Rural Roads Safety Week Event Held
As farmers start their move back into fields to begin the spring planting season, a handful of local of farmers, business owners and residents gathered at the Back Run Road farm of Harry Johnston last Wednesday morning to celebrate Rural Roads Safety Week and remind motorists to stay alert and safe.
According to Fulton County Farm Bureau representative Al Clark, the week of April 19 through April 25, known nationwide as Rural Roads Safety Week, was designed to raise awareness on the importance of driving safely on rural roads.
"Spring is one of the busiest times of the year for farmers and equipment will be on the roads during planting season," Clark added in his announcement.
In addition to a welcome and introduction by former Fulton County Farm Bureau president Marlin Lynch, the special event also included a presentation by farm owner Harry Johnston, who is also the owner and operator of Fulton Valley Ag Services, and Trooper George Carper of the Mc- Connellsburg state police barracks. Carper shared legal requirements as they apply to the operation of farm equipment and how motorists should interact with farmers while navigating area roadways.
Carl T. Shaffer, president of the Pennsylvania Farm Bureau based in Harrisburg, shared with the "News" that while safe driving practices should be implemented year round, motorists should exhibit extra caution during spring planting.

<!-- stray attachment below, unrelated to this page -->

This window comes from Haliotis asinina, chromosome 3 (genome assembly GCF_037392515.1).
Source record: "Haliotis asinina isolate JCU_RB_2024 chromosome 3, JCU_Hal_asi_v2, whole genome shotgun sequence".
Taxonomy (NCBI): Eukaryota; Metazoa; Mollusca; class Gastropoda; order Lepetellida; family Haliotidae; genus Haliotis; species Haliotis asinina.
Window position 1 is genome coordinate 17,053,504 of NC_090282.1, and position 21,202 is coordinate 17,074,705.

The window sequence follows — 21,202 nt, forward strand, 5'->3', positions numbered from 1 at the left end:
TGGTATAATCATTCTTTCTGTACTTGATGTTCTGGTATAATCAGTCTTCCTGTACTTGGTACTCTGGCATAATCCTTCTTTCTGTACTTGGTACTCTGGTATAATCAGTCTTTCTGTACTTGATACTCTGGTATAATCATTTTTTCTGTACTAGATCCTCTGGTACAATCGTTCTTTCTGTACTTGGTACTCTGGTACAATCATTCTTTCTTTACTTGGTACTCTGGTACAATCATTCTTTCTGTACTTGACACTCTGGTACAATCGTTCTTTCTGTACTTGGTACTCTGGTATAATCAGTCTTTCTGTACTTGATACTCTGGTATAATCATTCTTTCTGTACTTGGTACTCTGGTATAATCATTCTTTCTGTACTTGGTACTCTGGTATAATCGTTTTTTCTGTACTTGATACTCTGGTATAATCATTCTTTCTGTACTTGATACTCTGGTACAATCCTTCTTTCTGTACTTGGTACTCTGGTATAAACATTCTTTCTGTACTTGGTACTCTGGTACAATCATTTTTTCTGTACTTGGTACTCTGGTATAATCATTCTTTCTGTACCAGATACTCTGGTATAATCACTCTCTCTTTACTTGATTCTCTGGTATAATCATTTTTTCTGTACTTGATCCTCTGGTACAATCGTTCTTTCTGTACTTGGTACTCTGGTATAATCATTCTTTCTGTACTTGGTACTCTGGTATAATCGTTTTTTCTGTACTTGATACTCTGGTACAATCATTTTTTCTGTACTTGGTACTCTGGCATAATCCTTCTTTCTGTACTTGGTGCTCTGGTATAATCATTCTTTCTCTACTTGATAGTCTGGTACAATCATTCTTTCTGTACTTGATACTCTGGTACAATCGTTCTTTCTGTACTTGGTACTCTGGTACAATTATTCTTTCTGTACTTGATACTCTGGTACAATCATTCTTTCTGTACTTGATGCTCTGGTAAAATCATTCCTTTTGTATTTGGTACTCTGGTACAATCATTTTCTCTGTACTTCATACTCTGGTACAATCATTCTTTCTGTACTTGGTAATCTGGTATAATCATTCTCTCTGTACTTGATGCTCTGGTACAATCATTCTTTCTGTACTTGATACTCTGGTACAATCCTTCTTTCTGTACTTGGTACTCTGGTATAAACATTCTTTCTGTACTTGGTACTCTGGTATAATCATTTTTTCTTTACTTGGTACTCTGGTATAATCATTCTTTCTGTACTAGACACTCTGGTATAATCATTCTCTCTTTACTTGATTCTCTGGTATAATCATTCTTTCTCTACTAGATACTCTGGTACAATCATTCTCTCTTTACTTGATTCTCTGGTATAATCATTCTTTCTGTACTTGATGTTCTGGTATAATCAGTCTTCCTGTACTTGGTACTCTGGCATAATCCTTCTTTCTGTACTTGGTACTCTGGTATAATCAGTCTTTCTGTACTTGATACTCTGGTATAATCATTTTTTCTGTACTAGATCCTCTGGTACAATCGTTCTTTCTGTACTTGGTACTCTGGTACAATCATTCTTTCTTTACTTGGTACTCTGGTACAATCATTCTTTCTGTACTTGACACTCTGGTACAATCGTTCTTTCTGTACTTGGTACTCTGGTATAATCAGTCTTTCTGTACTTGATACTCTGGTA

"Drivers should keep their guard up throughout the planting, growing and harvesting seasons by reducing speed and being more aware of other motorists," Shaffer stated. "We encourage farmers and drivers on country roads to look out for one another and to share the road so we can save lives, avoid serious injuries and eliminate costly accidents."
In 2008 alone, there were 89 crashes and five deaths involving farm equipment and vehicles. Those numbers are up from PennDOT's statistics that show in 2007 two people died during a total of 82 farm equipment and vehicle-related accidents.
As reminders to both motorists and farmers, Shaffer said farmers operating equipment on roadways must display a red-bordered, orange triangle sign, referred to as a slow moving vehicle emblem, on the rear of all vehicles and equipment that move at speeds of 25 miles per hour or less.
Motorists are also reminded to leave ample time to reach their destination so as not to rush on the roadways, to pass any equipment with extreme care and caution, to remain visible and yield to oncoming wide vehicles.